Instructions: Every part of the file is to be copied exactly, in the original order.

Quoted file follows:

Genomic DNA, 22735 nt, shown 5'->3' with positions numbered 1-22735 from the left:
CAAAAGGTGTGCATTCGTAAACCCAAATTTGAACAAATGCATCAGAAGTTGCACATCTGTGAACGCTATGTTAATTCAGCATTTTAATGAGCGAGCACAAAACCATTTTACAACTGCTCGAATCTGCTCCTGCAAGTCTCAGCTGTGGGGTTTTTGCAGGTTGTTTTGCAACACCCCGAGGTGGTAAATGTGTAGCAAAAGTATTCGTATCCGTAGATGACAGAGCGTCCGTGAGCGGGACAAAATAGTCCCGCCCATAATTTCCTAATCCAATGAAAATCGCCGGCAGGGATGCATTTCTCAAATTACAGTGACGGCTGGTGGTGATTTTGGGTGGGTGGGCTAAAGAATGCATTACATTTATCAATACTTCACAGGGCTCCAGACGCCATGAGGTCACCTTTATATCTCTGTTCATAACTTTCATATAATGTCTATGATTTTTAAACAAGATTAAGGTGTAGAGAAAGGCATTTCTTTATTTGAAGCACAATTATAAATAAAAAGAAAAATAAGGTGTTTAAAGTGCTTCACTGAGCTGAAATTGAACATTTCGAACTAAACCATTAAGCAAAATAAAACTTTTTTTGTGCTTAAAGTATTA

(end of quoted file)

Genomic DNA, 22735 nt, shown 5'->3' with positions numbered 1-22735 from the left:
CAAAAGGTGTGCATTCGTAAACCCAAATTTGAACAAATGCATCAGAAGTTGCACATCTGTGAACGCTATGTTAATTCAGCATTTTAATGAGCGAGCACAAAACCATTTTACAACTGCTCGAATCTGCTCCTGCAAGTCTCAGCTGTGGGGTTTTTGCAGGTTGTTTTGCAACACCCCGAGGTGGTAAATGTGTAGCAAAAGTATTCGTATCCGTAGATGACAGAGCGTCCGTGAGCGGGACAAAATAGTCCCGCCCATAATTTCCTAATCCAATGAAAATCGCCGGCAGGGATGCATTTCTCAAATTACAGTGACGGCTGGTGGTGATTTTGGGTGGGTGGGCTAAAGAATGCATTACATTTATCAATACTTCACAGGGCTCCAGACGCCATGAGGTCACCTTTATATCTCTGTTCATAACTTTCATATAATGTCTATGATTTTTAAACAAGATTAAGGTGTAGAGAAAGGCATTTCTTTATTTGAAGCACAATTATAAATAAAAAGAAAAATAAGGTGTTTAAAGTGCTTCACTGAGCTGAAATTGAACATTTCGAACTAAACCATTAAGCAAAATAAAACTTTTTTTGTGCTTAAAGTATTA